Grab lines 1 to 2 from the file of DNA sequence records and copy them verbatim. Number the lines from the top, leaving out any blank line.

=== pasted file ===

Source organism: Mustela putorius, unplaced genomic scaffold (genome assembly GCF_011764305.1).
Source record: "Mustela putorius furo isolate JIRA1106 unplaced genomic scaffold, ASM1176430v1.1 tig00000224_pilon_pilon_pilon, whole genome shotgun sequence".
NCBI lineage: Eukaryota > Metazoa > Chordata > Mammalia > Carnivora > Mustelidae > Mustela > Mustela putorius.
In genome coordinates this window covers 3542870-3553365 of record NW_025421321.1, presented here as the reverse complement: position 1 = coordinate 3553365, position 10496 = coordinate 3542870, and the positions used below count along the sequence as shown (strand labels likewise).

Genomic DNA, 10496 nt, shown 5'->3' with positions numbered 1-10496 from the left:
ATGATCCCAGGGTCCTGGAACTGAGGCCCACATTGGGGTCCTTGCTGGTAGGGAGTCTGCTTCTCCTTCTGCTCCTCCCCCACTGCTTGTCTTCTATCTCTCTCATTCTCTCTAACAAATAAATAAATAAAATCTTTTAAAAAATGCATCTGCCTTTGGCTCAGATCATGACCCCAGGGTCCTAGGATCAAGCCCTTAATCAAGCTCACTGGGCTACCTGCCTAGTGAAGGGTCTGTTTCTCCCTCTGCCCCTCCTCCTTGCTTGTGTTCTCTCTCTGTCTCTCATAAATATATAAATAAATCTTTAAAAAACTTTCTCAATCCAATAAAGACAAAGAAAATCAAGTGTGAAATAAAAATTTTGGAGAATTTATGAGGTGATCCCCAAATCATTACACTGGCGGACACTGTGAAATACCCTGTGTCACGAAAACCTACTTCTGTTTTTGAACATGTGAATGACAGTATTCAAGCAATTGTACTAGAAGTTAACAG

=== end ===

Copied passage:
Source organism: Mustela putorius, unplaced genomic scaffold (genome assembly GCF_011764305.1).
Source record: "Mustela putorius furo isolate JIRA1106 unplaced genomic scaffold, ASM1176430v1.1 tig00000224_pilon_pilon_pilon, whole genome shotgun sequence".